How To Regain Your Confidence as an Artist
Dear Dr. Maisel: I’m wondering how important confidence really is to an artist—and if it is really important, what can you do if you’ve lost some of it—or a lot of it! – Rachel L., Portland
Consider the following: A painter opens his email and is thrilled to find a note from a gallery owner who appears to own a nice gallery in a faraway city. The note explains that the gallery owner has visited the painter’s website, loves the painter’s work, but can’t find the painter’s prices posted. What, the gallery owner wonders, are the artist’s prices?
This question sends the artist into a tizzy, as he has no idea if his prices are perhaps ridiculously high or, quite possibly, perhaps ridiculously low (which is why he has avoided posting them on his site). He stews about the matter for several days, feeling his usual lack of confidence grow exponentially. Finally he visits his best friend, a successful artist with a great deal of confidence. “What should I do?” the painter cries. “I know I’m blowing this opportunity by not replying, but I don’t know what to say!”
His friend shakes his head and laughs. “Get me the gallery’s phone number,” he says. The painter does that. His friend picks up the phone, dials, and says, “I represent Jack Sprat. You emailed him about his prices. We are setting new prices this year and would love your input. His recent works, the ones you saw on his site, are each two feet by three feet. How would you consider pricing them?” The painter watched as his friend listens, occasionally nods, and finally says, “Thanks! We’ll follow up on that in a day or two.”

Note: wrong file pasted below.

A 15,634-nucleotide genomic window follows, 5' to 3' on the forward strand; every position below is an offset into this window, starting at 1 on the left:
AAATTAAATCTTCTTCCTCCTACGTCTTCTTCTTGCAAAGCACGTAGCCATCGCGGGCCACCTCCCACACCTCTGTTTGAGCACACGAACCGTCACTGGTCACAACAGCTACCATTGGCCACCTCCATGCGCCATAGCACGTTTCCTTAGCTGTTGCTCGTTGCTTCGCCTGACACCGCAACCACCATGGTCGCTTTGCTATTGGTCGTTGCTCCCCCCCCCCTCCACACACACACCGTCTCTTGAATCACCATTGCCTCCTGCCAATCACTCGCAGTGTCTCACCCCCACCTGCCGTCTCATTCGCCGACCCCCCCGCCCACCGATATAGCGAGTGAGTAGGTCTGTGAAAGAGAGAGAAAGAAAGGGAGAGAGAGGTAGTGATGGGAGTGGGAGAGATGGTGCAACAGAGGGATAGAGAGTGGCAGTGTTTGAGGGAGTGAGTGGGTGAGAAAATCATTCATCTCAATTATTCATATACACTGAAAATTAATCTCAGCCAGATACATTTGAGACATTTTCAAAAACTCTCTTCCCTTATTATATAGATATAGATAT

When his friend hangs up, the painter almost leaps on him. “What did he say?” he cries. “That he would be inclined to charge $4800 retail,” his friend replies, “and that he would like to try out two of your paintings, the blue one and the red one.” The painter is beside himself with joy. Then, suddenly, he exclaims, “How did you DO that? You just picked up the phone and called!” At this, his friend shakes his head. “Jack,” he says, “How could you NOT do that?”
If you’ve lost a good bit of confidence, there are many ways to rebuild it. Perhaps the best way is to create a life purpose vision that reminds you day-in and day-out of your dreams, your intentions and your desire to make yourself proud. Creating your life purpose vision is a three-step process. First you begin by creating a life purpose sentence or statement. Second, you translate those words into a feeling in your body and a message in your brain. Third, you begin to lead with that feeling and that message, making your daily meaning choices based on their congruence with your life purpose vision.